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Dolphin dies at National Aquarium

Posted at 1:21 PM, Jul 08, 2019
and last updated 2019-07-08 13:23:11-04

BALTIMORE — An 18-year-old dolphin that had been sick since March has died, the National Aquarium announced Monday.

Maya, an Atlantic bottlenose dolphin, had been monitored by the aquarium's Animal Health team since she first began showing signs of illness earlier this year, the aquarium said. They first noticed she was not eating. Maya was given round-the-clock care as staff tried to provide her nutrients and medications, but a new health concern developed by mid-April.

As aquarium staff determined her liver was inflamed and not functioning properly, creating other issues with her digestive track, the Animal Health team stepped back in to conduct more tests and a biopsy, also consoling with other exerts to make a more accurate diagnosis.

The dolphin’s health continued to decline in recent days, the aquarium said. She did not keep down food and her breathing was elevated. The medical team conferred, and “in the interest of the highest level of animal welfare, the difficult decision was made to euthanize Maya yesterday so that she did not endure additional pain or suffering,” a release from the aquarium said.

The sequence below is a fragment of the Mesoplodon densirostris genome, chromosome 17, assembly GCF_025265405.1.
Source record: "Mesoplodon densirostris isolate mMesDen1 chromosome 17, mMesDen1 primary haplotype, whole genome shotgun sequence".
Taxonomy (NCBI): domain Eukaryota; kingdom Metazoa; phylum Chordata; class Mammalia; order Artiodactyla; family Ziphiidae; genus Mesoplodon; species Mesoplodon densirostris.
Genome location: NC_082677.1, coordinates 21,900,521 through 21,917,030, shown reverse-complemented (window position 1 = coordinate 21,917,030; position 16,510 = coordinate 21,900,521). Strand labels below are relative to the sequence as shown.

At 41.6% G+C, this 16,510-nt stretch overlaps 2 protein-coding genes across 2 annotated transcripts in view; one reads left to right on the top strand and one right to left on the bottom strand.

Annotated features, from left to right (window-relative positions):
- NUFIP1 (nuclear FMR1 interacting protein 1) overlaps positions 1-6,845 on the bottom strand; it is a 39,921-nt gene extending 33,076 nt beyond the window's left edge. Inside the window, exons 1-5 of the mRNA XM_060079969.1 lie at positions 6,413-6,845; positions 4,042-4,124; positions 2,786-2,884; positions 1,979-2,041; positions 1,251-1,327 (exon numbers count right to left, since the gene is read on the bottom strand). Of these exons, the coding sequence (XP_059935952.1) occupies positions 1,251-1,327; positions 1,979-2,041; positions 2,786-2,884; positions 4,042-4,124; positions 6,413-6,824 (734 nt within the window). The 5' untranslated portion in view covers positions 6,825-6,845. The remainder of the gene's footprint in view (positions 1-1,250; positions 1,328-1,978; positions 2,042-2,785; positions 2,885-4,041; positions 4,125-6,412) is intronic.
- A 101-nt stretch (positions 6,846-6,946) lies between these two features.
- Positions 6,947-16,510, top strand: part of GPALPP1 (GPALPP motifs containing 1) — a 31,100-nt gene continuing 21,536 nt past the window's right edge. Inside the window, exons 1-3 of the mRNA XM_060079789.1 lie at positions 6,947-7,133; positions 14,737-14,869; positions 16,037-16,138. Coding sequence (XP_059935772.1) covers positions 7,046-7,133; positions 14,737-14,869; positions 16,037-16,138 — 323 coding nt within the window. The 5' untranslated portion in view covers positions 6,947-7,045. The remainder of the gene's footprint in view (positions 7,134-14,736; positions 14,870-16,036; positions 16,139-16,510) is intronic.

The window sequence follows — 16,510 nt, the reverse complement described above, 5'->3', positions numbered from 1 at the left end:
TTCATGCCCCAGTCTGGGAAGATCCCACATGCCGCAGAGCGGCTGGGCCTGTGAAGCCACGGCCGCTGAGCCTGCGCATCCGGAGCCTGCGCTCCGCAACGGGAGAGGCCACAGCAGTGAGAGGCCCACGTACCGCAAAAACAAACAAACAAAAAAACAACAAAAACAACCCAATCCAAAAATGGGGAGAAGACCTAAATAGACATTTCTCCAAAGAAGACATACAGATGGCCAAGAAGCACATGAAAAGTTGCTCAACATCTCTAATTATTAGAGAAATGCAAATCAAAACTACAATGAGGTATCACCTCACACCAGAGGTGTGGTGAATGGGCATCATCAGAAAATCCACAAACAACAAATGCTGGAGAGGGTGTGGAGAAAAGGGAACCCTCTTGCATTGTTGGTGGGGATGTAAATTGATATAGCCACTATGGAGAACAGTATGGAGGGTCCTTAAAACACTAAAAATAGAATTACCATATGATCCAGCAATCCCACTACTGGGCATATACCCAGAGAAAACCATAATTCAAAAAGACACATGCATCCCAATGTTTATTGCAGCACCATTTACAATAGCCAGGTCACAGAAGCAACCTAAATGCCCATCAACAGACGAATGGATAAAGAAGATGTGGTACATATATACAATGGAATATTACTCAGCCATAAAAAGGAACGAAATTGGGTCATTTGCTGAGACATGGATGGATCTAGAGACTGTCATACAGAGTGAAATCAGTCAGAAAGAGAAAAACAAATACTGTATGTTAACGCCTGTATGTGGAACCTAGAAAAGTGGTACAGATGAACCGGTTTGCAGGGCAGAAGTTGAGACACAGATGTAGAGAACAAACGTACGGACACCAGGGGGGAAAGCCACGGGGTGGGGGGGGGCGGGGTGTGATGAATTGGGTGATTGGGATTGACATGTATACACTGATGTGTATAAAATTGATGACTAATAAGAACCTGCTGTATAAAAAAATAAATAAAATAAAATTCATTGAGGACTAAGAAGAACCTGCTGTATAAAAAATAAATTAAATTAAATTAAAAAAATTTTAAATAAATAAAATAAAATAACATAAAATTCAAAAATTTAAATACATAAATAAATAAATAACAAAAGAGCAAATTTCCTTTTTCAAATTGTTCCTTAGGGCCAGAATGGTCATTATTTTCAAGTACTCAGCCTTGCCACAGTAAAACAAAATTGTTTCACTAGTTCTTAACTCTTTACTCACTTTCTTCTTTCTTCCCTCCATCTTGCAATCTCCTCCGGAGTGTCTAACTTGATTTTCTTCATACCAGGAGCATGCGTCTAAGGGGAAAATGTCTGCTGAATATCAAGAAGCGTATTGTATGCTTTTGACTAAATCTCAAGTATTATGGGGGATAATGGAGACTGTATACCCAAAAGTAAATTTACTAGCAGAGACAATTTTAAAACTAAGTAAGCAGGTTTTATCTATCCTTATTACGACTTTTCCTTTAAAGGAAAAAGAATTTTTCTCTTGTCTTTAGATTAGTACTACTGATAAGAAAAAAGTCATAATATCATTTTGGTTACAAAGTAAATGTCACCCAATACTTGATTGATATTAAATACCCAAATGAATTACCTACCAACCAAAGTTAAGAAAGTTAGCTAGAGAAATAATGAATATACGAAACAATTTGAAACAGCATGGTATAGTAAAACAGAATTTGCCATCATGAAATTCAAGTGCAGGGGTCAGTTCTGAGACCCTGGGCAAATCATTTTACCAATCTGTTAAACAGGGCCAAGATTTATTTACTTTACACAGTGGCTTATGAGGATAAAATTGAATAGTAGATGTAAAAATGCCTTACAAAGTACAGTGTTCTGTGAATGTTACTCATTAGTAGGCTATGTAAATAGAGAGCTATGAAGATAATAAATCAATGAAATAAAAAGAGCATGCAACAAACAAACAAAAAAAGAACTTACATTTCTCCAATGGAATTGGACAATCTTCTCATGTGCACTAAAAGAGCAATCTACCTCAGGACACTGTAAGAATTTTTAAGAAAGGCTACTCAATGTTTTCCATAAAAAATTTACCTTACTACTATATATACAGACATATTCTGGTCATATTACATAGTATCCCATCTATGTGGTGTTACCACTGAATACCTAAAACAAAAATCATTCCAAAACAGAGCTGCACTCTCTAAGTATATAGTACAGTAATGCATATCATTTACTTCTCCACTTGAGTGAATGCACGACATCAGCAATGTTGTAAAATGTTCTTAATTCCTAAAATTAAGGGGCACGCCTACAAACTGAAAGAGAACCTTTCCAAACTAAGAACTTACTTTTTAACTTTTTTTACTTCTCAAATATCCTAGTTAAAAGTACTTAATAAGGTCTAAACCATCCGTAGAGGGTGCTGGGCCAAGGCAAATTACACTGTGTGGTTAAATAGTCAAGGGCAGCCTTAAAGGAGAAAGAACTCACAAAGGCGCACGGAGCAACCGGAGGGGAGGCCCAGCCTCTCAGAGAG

Maya was the third-eldest dolphin at the Aquarium. In 2017, the aquariums then-eldest dolphin, Nani, died.

“Maya was a cherished member of our National Aquarium family, and we are heartbroken to lose her,” National Aquarium Chief Executive Officer John Racanelli said in a statement. “We have been deeply moved by the outpouring of support from the community and appreciate everyone’s compassion during this difficult time for our staff, our dolphins and our guests.”

The aquarium said a necropsy will be completed by Johns Hopkins to better understand the underlying causes of Maya’s illness.

READ MORE: Deceased dolphin found in harbor, believed to be same one spotted swimming weeks ago

Six other dolphins still like at the aquarium: Jade, Spirit, Chesapeake, Bayley, Beau, and Foster. The animals are no longer used in performances at dolphin shows, but they remain housed in Baltimore.

Following growing controversy about keeping such animals in captivity, the Aquarium has been in the process of trying to find a new home to the marine mammals. Since the dolphins have been domesticated, they can’t be released back into the wild, but the hope was they could be sent to a marine animal sanctuary in Florida or the Caribbean.